When Paul was writing to the Ephesians, he described how communication within the Christian community would occur as we become spiritually mature:

 “Rather, speaking the truth in love, we are to grow up in every way into him who is the head, into Christ.” Ephesians 4:15

 It is a powerful concept—speaking the truth in love.  We always need to do things in the atmosphere of love.  However, at the same time we need to speak the truth, because the truth can set us free.  One way to powerfully speak the truth is using Scripture:

 “For the word of God is living and active, sharper than any two- edged sword, piercing to the division of soul and of spirit, of joints and of marrow, and discerning the thoughts and intentions of the heart.” Hebrews 4:12

 Tertullus, the advocate that the Jewish leaders brought to Caesarea, did not speak the truth in love.  In his opening remarks to the governor Felix, Tertullus drooled with flattery:

 “Since through you we enjoy much peace, and since by your foresight, most excellent Felix, reforms are being made for this nation, in every way and everywhere we accept this with all gratitude.”

 The fact was that Felix was anything but excellent.  The Roman historian Tacitus recorded that “in the practice of all kinds of lust and cruelty, [Felix] exercised the power of a king with the temper of a slave”.  Annuals 5.9  Tertullus was blatantly buttering up Felix, and everyone listening knew it.

 In contrast, Paul simply spoke the truth.  He even acknowledged that his comment about believing in the resurrection in the Sanhedrin could be construed to have stirred up trouble in the Jewish council.

 It is fascinating to note that Paul specifically points out to Felix that there will be a resurrection of both the just and the unjust.  Felix, one day you will be raised back to life to be held accountable for everything that you have done.  It cut to the heart of that cruel governor.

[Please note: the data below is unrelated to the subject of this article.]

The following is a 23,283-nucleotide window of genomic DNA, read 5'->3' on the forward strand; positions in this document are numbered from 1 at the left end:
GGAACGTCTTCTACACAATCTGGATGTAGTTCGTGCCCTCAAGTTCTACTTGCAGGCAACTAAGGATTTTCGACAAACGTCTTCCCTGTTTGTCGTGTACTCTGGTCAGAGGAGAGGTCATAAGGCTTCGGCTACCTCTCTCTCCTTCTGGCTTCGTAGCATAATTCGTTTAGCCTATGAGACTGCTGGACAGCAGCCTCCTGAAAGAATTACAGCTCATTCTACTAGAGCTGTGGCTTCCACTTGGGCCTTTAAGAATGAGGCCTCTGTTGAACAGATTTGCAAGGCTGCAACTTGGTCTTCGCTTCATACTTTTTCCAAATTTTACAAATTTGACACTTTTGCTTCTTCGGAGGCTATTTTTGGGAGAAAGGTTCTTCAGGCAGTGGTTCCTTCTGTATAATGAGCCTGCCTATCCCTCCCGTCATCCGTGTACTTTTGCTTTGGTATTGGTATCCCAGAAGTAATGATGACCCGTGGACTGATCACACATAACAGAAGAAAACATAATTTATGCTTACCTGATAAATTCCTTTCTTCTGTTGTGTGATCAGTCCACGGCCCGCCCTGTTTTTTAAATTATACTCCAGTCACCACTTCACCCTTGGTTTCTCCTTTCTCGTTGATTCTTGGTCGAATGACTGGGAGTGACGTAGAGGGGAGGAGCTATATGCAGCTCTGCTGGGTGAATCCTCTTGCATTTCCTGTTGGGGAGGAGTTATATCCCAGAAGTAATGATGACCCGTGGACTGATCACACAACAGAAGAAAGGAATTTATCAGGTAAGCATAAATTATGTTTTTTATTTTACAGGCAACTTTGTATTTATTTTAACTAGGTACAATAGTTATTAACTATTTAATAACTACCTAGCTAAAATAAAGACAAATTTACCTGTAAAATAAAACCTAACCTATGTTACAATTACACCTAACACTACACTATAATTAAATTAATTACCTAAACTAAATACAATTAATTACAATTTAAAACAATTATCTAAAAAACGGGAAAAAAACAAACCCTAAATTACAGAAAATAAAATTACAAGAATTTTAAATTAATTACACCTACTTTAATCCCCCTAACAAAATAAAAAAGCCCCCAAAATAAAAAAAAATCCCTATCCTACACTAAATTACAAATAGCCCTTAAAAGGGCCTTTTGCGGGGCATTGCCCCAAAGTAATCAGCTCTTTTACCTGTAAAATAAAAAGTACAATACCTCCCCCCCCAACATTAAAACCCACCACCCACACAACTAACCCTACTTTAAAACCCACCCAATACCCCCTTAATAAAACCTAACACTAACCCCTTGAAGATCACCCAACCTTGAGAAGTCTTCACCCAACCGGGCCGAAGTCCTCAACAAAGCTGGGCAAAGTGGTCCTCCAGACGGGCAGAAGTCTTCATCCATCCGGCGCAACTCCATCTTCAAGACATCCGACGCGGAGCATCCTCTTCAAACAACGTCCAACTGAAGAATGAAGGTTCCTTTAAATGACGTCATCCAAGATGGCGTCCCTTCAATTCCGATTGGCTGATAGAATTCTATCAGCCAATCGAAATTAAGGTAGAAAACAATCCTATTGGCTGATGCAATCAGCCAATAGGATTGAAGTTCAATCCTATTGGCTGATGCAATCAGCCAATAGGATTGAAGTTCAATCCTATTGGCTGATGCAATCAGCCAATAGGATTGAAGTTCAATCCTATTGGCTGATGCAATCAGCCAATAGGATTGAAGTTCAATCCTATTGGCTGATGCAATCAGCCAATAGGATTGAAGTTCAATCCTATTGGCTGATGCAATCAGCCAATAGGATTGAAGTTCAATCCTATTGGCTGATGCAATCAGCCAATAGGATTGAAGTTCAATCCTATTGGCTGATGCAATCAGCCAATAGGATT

There was another person who was very keen to meet Paul.  Felix’s young teenage wife Drusilla, who was Jewish, also wanted to hear Paul for herself.  When Drusilla was barely sixteen, Felix had enticed her to leave her husband and become his wife, promising that he would give her all of her heart’s desires.  She became his third wife.

 As Paul thought about what he could say to Felix and Drusilla, he could have talked about the weather or the politics or Greek philosophy.  He realised, though, that he only had a short window of time to share the gospel.  Instead of flattering them or engaging in political small talk, he went straight to the point and shared with them about their need for righteousness and self-control and the fact that they were facing an impending judgement, a judgement that was as certain as the death that everyone cannot avoid.

 It really jolted Feliz.

 What about in your engagements with people around you?  Have you ever considered that you may only have a brief window of opportunity to share the gospel with people?  What do you talk about?  The weather?  Politics?  State of origin?  Or do you share the truth in love, the truth that Jesus is offering them the gift of His righteousness and eternal life?

 The book of Acts is drenched with the Holy Spirit.  Reading it is like taking time to play out in the tropical rain!  Read the full stories for today in:


Acts 24 ESV
Acts of the Apostles “The Trial at Caesarea”

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